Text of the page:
This year’s winter project featuring a classic male actor I am sketchy about is Gene Hackman. Based upon recommendations, I’m starting off with a strong pair that many have remarked were Gene’s best-known or favorite performance.
Competing against The Last Picture Show at the 1972 Oscars, The French Connection won the major awards of the night: Best Picture Philip D’Antoni, Best Actor in a Leading Role Gene Hackman, Best Director William Friedkin, Best Adapted Screenplay Ernest Tidyman, and Best Film Editing Gerald B. Greenberg. Roy Scheider was nominated for Best Supporting Role, but he lost to Ben Johnson (LPS).
I have read that this was a film that set a precedent in police dramas or at least led the charge in portraying cops of dubious morality as the anti-hero. In the 1970s, television shows continued the trend to supply squeaky-clean officers catching the bad guy, but films such as Dirty Harry(1971), Serpico (1973), and The Seven-Ups(1973) show tainted cops ruthlessly taking charge of their urban backdrop. In the case of The French Connection, New York City never looked rawer or more treacherous. In this way, the buddy pair, Popeye (Hackman) and Cloudy (Scheider) fit right in chasing down gangsters, druggies, and deadbeats of the city. 4/5
What stood out:
1. The filming of the ugly alleys, subways, and desecrated buildings of NYC and the beautiful seaside port of Marseille, France was a fine contrast.
2. Roy Scheider’s bubbly performance was his second-best. (All That Jazz, #1)
3. Popeye’s obsession with catching the French kingpin Alain Charnier (Fernando Rey) drew me in and held my attention.
4. The disgusting building where the climax was shot. The echoes, the shadows, and the reflections–you could smell the mold, feel the contaminated, cold air seep into your skin while Popeye sloshed around the debris. What a visceral experience.
5. Based on a true story, it was an intriguing, albeit, dreary story.
The Conversation is a 1974 American mystery thriller film written, produced and directed by Francis Ford Coppola and included a fantastic supporting team by John Cazale, Allen Garfield, Cindy Williams, Frederic Forrest, Harrison Ford, Teri Garr, and Robert Duvall.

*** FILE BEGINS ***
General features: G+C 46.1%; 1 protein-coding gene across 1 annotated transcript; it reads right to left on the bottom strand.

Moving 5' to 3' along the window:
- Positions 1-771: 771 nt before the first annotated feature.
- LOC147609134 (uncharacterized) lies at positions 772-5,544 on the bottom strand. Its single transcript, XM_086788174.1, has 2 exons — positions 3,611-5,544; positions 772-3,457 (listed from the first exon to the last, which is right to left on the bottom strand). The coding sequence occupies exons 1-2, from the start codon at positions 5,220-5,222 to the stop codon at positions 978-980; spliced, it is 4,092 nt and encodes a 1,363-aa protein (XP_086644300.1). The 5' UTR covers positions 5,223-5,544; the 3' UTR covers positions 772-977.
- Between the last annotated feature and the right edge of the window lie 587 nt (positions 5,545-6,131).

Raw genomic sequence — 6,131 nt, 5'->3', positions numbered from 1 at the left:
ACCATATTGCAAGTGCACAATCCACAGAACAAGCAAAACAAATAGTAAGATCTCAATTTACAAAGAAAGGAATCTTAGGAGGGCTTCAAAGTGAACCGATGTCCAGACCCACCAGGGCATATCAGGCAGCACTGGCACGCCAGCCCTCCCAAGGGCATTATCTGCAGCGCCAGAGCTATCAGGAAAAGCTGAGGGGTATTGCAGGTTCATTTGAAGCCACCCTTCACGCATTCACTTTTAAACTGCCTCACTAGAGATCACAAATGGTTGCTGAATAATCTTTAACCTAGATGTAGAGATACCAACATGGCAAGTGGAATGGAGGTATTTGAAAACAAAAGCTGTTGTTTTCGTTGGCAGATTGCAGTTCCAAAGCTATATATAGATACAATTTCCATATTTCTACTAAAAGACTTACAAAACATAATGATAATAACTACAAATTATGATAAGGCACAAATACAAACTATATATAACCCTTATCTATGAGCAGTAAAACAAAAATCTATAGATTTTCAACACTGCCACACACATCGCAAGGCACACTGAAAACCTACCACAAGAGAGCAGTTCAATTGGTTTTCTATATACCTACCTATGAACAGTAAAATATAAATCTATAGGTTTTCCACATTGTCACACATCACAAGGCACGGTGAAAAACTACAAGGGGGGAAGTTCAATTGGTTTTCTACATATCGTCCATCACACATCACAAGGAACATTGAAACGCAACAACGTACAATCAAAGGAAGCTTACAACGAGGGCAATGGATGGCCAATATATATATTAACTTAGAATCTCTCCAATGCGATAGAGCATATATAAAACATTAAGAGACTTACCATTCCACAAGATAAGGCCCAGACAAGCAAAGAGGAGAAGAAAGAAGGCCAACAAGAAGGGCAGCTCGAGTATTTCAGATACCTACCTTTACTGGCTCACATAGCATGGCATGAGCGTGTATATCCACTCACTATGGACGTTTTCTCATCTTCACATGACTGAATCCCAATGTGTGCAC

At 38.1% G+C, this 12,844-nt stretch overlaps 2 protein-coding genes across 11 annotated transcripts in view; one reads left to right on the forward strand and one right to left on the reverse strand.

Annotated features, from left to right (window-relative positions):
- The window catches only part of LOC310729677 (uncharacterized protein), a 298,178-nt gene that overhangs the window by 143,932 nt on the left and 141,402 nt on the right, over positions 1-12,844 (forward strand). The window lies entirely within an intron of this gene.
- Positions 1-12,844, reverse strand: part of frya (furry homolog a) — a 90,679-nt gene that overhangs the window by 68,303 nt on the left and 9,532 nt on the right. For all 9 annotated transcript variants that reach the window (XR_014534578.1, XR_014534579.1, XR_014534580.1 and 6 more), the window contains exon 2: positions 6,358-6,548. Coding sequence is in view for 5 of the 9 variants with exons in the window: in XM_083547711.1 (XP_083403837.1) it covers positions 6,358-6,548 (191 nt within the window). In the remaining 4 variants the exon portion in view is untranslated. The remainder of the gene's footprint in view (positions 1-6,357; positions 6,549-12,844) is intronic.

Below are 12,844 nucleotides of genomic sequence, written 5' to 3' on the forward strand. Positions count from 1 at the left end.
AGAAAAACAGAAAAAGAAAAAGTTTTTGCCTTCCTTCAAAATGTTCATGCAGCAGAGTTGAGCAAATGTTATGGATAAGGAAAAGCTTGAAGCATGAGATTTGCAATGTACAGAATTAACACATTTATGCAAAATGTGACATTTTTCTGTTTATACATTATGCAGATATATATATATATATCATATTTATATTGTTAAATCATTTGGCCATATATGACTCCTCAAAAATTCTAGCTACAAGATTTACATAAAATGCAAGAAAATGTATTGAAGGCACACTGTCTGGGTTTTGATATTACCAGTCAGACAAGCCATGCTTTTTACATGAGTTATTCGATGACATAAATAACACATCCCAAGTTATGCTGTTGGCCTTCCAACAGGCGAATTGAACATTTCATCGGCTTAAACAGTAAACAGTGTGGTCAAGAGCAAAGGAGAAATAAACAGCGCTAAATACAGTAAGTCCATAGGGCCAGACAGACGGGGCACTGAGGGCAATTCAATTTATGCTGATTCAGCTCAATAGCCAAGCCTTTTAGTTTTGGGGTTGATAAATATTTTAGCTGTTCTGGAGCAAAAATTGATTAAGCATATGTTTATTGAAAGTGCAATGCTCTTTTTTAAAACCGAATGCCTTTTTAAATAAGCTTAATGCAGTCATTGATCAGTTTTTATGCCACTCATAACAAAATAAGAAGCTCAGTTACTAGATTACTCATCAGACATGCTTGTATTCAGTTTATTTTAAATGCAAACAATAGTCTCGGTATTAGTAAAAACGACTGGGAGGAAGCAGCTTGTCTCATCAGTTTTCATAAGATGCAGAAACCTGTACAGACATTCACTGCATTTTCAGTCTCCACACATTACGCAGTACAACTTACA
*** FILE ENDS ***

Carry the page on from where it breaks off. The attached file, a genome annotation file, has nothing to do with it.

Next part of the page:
Gene Hackman has the reputation for playing characters that were hard-shelled jerks over his career. His voice is icy to listen to, his jaws set, and his characters won’t budge. Gene Hackman does this well, but I prefer his characters when they have a vulnerable side. Gene Hackman was perfect in this role as the surveillance expert, Harry Caul. He can’t help the fact he must live a lonely life, isolated and inadequate around others, unable to commit to friendships or relationships with females. His eyes suggest he was a product of the system, and his dislike for himself bubbles to the surface, and that’s a tricky acting job. 4.5/5.
What stood out:
- Francis Ford Coppola‘s direction. The opening shot of the San Francisco city Union Square with happy citizens soaking up the midday sun, the mime leading your eyes, and the fuzzy conversation between Ann (Cindy Williams) and her lover Mark (Frederic Forrest).
- The ending shot of Harry Caul’s stripped apartment that suggested Caul’s paranoid demise instigated by his own obsessions.
- The jazzy piano score composed and performed by David Shire.
- The stellar supporting cast by everyone. It was great to see Harrison Ford as the young, smug executive. Teri Garr as the probing, sweet lover of Harry and the sad dance in the parking garage by the ambitious floozie Meridith by Elizabeth MacRae. Robert Duvall’s role was small but powerful as the jealous husband, “The Director”. Hotel toilets take on a new, repugnant level in cinema.
- The surprise twist at the end. Francis Ford Coppola’s script was smart and his narrative compact and interesting. I was surprised how much I liked this film.